Perhaps you’ve suffered serious injuries in a truck crash caused by a teenage driver in California. This state, as with every state with the exception of Hawaii, does allow those as young as 18 to get a CDL, but with one limitation: They cannot travel out of state until they turn 21.
Of course, you probably know now from first-hand experience that even when traveling intrastate, teenage truckers can be a danger. Their crash rate is significantly higher than that of other CDL holders, according to the Truck Safety Coalition. Yet there’s a bill out that proposes to eliminate this limitation and let truckers under 21 travel interstate.
About the DRIVE-Safe Act
The DRIVE-Safe Act is a bipartisan bill that was introduced in February 2019. If passed, it would set up an apprenticeship program where truckers under 21 complete a total of 800 driving hours, over half of which must be under the supervision of a trucker 21 or older.
Objections to the bill
The American Trucking Association has called the bill safety-minded and responsible. Yet numerous groups, including the Truck Safety Coalition, oppose it. Having inexperienced truckers drive in unfamiliar states may only wind up raising the risk for crashes.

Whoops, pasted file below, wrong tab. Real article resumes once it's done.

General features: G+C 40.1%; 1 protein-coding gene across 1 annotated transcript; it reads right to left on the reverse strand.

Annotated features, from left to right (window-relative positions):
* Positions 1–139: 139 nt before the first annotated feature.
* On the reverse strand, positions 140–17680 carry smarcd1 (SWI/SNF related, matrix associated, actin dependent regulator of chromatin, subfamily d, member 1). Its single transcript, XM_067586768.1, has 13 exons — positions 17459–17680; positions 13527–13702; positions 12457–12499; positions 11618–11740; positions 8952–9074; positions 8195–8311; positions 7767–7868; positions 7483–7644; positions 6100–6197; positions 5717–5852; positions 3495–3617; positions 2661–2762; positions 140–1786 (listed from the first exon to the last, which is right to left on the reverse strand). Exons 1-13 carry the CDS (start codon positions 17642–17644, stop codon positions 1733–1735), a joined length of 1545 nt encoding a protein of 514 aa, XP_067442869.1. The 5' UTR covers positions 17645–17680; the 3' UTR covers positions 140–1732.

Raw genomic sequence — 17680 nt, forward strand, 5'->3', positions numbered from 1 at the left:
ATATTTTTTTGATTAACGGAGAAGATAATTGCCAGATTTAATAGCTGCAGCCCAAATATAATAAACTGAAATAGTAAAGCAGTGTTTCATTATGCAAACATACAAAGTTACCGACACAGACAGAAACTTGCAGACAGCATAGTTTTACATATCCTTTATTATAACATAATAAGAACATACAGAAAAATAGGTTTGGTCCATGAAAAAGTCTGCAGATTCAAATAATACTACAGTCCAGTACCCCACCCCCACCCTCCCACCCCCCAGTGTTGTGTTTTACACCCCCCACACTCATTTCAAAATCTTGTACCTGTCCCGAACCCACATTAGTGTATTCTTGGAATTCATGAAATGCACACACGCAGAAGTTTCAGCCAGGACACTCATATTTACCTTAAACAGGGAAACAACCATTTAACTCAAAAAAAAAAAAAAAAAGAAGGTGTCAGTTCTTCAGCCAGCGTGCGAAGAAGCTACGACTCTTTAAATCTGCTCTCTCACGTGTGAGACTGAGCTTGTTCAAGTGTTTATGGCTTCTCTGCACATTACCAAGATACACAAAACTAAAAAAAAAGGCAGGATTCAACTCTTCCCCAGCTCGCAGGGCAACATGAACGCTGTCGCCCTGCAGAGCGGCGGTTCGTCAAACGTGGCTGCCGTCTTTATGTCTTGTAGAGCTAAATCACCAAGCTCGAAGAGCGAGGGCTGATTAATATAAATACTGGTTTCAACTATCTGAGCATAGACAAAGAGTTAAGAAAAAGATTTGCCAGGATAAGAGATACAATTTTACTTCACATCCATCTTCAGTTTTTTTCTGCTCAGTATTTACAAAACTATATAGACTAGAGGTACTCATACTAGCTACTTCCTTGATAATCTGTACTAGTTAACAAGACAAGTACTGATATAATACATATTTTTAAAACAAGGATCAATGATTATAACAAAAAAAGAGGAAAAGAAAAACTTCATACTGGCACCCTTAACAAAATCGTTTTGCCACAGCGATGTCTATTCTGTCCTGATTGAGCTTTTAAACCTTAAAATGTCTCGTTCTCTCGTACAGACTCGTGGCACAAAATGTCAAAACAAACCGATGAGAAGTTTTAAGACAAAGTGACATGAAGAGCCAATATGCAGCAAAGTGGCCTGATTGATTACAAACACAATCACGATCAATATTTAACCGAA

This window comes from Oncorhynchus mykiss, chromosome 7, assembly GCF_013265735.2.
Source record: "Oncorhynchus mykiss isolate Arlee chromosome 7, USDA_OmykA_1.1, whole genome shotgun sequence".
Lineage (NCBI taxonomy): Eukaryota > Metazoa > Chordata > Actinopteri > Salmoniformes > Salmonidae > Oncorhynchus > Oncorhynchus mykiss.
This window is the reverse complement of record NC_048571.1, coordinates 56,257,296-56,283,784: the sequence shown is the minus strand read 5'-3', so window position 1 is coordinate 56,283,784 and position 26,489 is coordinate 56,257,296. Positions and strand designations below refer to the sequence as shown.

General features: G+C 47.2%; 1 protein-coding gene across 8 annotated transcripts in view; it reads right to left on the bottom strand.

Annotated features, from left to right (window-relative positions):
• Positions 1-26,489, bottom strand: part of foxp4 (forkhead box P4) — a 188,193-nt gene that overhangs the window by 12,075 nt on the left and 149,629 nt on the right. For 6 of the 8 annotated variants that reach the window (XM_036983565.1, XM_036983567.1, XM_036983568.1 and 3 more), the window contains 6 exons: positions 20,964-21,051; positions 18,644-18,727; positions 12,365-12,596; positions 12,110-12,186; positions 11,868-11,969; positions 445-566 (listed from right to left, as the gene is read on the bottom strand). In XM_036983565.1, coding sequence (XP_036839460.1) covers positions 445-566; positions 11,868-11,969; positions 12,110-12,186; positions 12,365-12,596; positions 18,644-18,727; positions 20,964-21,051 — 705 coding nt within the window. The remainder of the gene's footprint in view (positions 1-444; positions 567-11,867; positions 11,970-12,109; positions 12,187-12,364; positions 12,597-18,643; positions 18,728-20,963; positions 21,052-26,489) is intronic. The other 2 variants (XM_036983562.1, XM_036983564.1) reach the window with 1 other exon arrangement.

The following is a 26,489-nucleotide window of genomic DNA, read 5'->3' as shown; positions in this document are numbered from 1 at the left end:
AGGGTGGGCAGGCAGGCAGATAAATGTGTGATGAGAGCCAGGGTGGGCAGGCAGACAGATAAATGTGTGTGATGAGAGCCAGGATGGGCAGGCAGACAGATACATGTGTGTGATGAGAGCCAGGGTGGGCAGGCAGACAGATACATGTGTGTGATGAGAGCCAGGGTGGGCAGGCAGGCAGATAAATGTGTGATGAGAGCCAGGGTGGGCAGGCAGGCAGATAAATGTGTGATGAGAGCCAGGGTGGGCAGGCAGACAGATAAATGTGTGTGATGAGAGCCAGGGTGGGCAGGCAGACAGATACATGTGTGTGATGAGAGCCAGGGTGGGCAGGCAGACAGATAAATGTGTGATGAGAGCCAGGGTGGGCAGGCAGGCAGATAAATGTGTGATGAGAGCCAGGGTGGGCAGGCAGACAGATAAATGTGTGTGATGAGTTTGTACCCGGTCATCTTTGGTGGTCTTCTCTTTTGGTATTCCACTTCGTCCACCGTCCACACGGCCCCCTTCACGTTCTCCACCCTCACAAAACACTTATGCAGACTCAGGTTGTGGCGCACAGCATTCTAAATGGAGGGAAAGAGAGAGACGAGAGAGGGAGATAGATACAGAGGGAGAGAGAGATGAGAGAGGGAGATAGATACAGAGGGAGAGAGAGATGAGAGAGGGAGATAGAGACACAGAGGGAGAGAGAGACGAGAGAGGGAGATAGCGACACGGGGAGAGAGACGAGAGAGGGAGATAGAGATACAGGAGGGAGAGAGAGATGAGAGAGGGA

The Owner-Operator Independent Drivers Association objects to the bill from a different angle. It has stated that the bill is meant to fight a driver shortage in the trucking industry when, in fact, there is no such shortage. Such a measure, then, can only compound the actual problems faced in the industry.
A lawyer who invests in your case
If you’ve been hurt in a truck crash, you’re likely wondering if you have good grounds for a personal injury case and how hard it might be to prove that the trucker was negligent. A lawyer could help answer these questions. Legal counsel could actually handle every step of the filing process, from the gathering of evidence to the negotiating of a settlement. If the trucking company refuses to pay out, then the lawyer may recommend taking the case to court.